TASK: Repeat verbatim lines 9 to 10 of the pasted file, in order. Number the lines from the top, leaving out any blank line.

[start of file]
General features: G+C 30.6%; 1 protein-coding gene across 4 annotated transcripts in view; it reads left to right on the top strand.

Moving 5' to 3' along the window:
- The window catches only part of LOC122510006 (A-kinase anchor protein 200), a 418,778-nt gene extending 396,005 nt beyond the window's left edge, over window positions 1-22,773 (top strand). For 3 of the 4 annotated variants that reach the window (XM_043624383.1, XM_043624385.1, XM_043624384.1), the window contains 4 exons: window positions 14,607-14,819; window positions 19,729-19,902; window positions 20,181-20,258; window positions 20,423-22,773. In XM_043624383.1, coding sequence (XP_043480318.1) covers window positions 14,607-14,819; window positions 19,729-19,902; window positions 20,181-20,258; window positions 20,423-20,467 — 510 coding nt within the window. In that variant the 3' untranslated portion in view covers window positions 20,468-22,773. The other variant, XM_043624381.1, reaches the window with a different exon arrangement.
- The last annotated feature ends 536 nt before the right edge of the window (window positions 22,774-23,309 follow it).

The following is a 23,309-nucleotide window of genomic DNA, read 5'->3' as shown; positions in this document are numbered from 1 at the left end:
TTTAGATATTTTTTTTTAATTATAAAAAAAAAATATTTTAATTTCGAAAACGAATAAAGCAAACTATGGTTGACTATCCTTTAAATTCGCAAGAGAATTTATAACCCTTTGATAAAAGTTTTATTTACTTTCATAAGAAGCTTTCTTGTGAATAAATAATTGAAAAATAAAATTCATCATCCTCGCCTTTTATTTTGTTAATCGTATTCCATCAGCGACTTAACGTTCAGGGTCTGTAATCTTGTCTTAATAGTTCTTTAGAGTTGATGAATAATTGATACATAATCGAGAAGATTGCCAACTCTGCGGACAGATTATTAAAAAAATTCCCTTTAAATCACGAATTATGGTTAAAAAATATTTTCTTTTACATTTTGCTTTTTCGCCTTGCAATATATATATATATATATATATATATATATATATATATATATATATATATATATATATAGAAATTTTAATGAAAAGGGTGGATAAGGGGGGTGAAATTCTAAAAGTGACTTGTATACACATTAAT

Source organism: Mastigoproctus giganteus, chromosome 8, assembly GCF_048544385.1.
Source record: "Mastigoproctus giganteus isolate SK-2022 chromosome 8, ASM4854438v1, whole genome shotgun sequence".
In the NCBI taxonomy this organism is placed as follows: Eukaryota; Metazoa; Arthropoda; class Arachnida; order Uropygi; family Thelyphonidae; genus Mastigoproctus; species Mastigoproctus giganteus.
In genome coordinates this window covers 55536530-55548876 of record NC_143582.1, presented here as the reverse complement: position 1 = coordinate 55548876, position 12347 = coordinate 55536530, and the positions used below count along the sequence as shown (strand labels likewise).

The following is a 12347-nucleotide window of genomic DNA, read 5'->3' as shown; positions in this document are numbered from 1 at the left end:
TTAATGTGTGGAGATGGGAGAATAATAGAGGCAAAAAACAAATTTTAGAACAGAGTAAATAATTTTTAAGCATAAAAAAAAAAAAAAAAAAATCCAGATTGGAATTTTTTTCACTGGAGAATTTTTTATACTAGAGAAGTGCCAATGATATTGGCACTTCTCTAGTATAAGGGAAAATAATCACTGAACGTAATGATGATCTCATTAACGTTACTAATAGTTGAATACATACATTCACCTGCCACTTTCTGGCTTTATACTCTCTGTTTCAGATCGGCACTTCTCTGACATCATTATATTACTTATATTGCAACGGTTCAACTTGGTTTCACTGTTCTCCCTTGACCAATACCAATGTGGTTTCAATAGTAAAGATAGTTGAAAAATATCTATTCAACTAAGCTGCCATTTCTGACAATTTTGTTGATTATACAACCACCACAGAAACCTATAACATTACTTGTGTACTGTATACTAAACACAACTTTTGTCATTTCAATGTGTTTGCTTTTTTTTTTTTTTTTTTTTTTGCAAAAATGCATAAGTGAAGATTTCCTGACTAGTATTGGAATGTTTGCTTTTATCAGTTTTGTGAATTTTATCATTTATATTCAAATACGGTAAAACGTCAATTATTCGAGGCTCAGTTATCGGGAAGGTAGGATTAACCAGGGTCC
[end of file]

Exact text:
In the NCBI taxonomy this organism is placed as follows: Eukaryota; Metazoa; Arthropoda; class Arachnida; order Uropygi; family Thelyphonidae; genus Mastigoproctus; species Mastigoproctus giganteus.
In genome coordinates this window covers 55536530-55548876 of record NC_143582.1, presented here as the reverse complement: position 1 = coordinate 55548876, position 12347 = coordinate 55536530, and the positions used below count along the sequence as shown (strand labels likewise).